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Ivimey, Geoffrey Philip (1978) The written syntax of a group of deaf English children with a discussion of the methodological and theoretical problems involved in the study. PhD thesis. SOAS University of London.

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Abstract

Previous investigations of the language skills and performance of children suffering from severe or profound auditory disability have yielded conflicting results. Some research workers have asserted that the deaf have no language and may even lack the ability to acquire linguistic rules. Most workers have made quantitative comparisons between the language of deaf and hearing children and have shown a massive retardation in linguistic development in the former. However they also report numerous errors in the language of the deaf that make it appear often bizarre and usually deviant. No attempt is made to detect whether these errors are random or systematically structured. A rather small number of other workers have shown that the language of their deaf subjects is rule-based but their work is weakened by their reliance on spontaneously generated data and by the imposition of an English-based transformational grammar in the language samples being analysed. The author has developed and previously used with 10-year-old deaf children a controlled elicitation technique of language sampling that avoids the pitfalls involved in using spontaneous data, viz. the problems of interpreting rarely-occurring or absent syntactic forms and of not knowing unambiguously the reference of every utterance. This technique is applied here to a group of profoundly deaf 13-year-old children and it is shown that their language productions are based on systems of structured rules. The elicitation technique is shown to be valid and reliable and is sufficiently sensitive to allow the detection of rather subtle changes between successive developmental stages. The analysis gives insights into the syntactic rules underlying spontaneous language samples taken from the deaf subjects and enables a tentative description of some extended texts to be carried out. It is shown that many of the "errors" described by earlier workers appear not to be so when the texts cease to be approached from the position of normal English, but are viewed as forming part of a language system sui generis.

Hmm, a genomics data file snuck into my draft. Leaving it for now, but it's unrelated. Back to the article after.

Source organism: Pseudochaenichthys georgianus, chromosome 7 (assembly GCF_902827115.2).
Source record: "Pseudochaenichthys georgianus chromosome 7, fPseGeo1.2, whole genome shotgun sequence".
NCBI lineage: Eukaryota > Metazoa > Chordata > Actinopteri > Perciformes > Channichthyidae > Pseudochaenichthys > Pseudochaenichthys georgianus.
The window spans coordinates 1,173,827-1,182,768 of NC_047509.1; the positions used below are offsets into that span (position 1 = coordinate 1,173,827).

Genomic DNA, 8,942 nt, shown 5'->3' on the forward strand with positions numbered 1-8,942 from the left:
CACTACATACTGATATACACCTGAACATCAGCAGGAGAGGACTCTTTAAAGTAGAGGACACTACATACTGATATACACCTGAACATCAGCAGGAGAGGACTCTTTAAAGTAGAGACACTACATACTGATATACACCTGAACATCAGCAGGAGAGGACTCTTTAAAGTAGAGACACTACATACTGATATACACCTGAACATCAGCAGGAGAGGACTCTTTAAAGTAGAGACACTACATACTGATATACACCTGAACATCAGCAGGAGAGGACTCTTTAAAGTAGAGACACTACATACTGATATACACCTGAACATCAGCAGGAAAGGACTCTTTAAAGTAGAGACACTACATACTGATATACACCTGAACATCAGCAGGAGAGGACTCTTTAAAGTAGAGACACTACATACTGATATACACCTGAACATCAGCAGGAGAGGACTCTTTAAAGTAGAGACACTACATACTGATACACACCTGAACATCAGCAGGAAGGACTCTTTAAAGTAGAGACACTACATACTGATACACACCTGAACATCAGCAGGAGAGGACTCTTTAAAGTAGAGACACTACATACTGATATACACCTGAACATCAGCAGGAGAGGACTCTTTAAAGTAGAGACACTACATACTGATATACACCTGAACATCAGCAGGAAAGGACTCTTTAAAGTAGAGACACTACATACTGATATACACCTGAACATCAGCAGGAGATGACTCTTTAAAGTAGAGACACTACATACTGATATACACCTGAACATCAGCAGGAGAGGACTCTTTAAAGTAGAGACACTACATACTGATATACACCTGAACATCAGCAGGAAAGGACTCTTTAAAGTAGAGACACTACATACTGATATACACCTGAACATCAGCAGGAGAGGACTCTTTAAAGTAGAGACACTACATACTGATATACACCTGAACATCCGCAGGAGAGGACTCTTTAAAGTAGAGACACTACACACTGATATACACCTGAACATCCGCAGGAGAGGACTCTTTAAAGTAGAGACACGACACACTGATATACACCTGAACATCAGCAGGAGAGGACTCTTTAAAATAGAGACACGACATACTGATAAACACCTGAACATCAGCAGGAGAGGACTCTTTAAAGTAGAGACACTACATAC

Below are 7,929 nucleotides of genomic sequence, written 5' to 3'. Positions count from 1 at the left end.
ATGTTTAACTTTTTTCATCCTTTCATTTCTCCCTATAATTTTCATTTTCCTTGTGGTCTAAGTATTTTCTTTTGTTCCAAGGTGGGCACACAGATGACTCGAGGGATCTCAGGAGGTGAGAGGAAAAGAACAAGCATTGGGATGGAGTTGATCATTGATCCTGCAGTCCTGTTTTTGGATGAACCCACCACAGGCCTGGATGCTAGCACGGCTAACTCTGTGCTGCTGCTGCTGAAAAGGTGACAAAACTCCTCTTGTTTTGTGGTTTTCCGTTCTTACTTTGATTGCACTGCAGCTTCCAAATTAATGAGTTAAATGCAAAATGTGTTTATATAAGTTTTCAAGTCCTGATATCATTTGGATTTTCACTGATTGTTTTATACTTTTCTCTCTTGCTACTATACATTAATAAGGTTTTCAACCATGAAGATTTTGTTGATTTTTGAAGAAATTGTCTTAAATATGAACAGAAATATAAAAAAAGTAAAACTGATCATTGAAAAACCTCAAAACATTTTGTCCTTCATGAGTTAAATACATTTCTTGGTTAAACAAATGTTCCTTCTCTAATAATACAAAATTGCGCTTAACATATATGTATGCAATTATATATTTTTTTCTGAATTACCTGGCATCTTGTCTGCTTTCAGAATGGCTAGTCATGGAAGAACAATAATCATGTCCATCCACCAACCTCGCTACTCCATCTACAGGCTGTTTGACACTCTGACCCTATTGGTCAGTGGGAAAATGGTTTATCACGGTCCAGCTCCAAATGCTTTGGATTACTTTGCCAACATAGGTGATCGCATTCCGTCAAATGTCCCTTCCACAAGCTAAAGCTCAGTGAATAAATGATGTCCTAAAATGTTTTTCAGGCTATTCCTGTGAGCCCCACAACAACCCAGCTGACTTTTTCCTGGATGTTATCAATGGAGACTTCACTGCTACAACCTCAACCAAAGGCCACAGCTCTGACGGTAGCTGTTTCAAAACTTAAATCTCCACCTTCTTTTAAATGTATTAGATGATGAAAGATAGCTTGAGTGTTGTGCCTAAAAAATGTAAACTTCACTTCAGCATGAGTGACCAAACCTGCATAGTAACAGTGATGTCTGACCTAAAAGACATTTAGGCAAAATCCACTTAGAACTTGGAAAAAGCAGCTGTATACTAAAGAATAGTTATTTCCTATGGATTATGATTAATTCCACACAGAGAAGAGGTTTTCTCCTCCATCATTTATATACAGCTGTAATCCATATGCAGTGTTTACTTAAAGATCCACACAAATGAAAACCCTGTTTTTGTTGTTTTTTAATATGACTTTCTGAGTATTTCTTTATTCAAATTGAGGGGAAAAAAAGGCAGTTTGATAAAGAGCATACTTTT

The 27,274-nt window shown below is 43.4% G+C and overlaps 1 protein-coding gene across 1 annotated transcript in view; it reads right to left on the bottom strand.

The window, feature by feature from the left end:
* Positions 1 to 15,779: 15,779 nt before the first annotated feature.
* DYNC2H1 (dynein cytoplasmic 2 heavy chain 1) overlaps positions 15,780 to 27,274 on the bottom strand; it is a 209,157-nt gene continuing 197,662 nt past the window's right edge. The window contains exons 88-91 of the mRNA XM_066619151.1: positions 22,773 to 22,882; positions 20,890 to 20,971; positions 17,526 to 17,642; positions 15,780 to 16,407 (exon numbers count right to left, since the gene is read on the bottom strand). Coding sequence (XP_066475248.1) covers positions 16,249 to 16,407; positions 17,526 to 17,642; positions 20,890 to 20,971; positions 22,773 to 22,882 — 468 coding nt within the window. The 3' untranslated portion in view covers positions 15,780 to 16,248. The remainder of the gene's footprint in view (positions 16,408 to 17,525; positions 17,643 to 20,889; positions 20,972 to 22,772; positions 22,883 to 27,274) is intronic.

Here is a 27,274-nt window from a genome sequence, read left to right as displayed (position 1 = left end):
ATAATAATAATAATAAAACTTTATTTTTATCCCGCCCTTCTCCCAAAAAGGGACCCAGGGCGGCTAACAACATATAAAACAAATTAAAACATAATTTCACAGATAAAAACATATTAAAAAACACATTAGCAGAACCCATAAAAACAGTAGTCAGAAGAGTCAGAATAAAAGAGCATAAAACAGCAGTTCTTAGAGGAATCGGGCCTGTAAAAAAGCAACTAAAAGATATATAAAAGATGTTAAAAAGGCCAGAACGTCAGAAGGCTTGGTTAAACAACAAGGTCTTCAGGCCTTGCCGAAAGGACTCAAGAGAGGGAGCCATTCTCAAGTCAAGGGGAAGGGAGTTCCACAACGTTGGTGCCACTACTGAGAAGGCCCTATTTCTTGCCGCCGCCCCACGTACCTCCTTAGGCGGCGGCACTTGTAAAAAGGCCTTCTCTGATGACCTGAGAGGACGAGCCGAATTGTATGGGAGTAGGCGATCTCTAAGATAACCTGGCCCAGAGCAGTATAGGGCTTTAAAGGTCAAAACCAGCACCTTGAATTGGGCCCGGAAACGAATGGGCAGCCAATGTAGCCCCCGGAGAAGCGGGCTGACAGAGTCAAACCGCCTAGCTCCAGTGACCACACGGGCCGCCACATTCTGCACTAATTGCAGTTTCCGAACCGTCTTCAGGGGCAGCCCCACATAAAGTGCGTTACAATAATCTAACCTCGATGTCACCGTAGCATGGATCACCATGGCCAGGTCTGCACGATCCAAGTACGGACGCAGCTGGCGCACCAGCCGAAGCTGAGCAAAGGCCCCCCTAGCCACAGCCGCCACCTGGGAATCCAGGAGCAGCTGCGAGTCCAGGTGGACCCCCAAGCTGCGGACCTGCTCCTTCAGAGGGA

Item Type: Theses (PhD)
SOAS Departments & Centres: SOAS Research Theses > Proquest
Date Deposited: 16 Oct 2018 15:23
URI: https://eprints.soas.ac.uk/id/eprint/29655

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